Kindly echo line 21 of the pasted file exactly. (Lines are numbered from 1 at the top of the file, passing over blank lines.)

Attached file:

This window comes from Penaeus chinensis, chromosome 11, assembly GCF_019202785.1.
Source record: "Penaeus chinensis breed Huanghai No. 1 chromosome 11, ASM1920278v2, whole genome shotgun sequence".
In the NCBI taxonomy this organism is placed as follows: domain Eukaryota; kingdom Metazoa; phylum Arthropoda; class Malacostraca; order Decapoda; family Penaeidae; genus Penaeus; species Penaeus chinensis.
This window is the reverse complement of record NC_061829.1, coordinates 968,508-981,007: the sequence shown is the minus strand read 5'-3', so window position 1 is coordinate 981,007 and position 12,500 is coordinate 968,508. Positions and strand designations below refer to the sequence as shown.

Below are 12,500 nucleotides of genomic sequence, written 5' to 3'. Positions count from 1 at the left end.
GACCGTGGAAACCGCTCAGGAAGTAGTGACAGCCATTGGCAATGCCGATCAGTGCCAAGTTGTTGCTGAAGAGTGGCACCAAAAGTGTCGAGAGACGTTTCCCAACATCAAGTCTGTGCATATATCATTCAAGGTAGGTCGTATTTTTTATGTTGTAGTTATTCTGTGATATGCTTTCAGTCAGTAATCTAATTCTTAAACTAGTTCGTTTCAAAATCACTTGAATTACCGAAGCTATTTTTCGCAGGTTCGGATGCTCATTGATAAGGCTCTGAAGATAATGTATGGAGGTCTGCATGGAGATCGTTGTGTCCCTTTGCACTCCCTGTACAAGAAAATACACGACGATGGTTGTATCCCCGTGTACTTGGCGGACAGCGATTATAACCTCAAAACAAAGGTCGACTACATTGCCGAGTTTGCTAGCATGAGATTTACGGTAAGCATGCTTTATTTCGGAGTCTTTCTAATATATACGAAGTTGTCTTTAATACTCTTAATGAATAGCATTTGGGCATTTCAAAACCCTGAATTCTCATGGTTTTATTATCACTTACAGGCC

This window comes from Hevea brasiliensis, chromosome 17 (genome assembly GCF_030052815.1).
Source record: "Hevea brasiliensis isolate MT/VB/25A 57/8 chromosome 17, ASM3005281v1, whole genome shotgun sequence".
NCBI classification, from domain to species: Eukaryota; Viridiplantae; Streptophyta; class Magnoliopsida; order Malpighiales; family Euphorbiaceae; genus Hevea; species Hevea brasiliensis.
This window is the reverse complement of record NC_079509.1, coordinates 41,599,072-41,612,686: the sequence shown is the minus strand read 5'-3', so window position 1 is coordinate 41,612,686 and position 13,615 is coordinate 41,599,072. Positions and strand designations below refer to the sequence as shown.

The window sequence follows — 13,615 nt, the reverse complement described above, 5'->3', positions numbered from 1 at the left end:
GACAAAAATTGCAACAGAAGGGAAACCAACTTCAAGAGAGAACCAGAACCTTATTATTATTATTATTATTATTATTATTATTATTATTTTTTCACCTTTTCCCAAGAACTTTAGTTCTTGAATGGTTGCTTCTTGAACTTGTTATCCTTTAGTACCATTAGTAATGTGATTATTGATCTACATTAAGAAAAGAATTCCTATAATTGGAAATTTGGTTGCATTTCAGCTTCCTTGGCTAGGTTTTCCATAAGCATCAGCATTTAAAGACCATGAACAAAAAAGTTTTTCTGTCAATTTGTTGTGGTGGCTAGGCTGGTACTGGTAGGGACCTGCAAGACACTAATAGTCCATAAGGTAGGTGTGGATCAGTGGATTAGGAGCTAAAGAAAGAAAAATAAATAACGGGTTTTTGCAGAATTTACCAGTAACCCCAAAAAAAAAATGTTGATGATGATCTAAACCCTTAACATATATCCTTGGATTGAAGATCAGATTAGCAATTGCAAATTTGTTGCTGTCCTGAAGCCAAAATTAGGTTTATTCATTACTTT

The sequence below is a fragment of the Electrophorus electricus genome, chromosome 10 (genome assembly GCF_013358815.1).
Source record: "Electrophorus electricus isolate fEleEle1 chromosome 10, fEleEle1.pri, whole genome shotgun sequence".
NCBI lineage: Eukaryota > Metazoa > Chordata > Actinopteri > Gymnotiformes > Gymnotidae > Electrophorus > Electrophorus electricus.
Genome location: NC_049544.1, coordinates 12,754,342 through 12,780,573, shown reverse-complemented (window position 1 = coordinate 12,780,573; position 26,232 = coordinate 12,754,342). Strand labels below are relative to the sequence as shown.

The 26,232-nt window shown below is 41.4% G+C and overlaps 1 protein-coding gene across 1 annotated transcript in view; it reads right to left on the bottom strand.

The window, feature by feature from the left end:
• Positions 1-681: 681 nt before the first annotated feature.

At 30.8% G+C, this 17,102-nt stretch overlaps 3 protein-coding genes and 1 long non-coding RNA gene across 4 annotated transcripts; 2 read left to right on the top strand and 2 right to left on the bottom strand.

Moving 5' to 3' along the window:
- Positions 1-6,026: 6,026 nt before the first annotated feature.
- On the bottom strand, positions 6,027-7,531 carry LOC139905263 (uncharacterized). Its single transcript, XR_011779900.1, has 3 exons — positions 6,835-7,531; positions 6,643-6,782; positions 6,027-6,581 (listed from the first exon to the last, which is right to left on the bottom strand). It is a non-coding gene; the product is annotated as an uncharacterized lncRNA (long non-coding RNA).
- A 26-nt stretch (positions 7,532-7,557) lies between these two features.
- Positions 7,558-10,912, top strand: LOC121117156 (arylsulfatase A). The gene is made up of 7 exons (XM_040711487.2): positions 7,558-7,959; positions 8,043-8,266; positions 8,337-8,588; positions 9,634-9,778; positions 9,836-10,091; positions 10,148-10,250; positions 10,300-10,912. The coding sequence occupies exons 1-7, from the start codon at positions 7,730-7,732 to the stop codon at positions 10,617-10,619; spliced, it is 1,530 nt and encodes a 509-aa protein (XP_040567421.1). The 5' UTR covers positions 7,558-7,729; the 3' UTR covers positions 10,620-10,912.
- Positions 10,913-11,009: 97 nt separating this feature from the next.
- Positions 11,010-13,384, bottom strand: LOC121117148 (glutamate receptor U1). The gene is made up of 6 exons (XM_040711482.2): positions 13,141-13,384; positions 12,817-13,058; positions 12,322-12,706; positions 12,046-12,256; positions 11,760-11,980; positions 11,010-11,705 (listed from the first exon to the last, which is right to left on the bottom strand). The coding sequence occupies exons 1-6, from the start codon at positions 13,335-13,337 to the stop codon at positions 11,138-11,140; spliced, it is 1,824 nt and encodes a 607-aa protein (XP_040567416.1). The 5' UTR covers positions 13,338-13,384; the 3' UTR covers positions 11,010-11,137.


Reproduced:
Moving 5' to 3' along the window: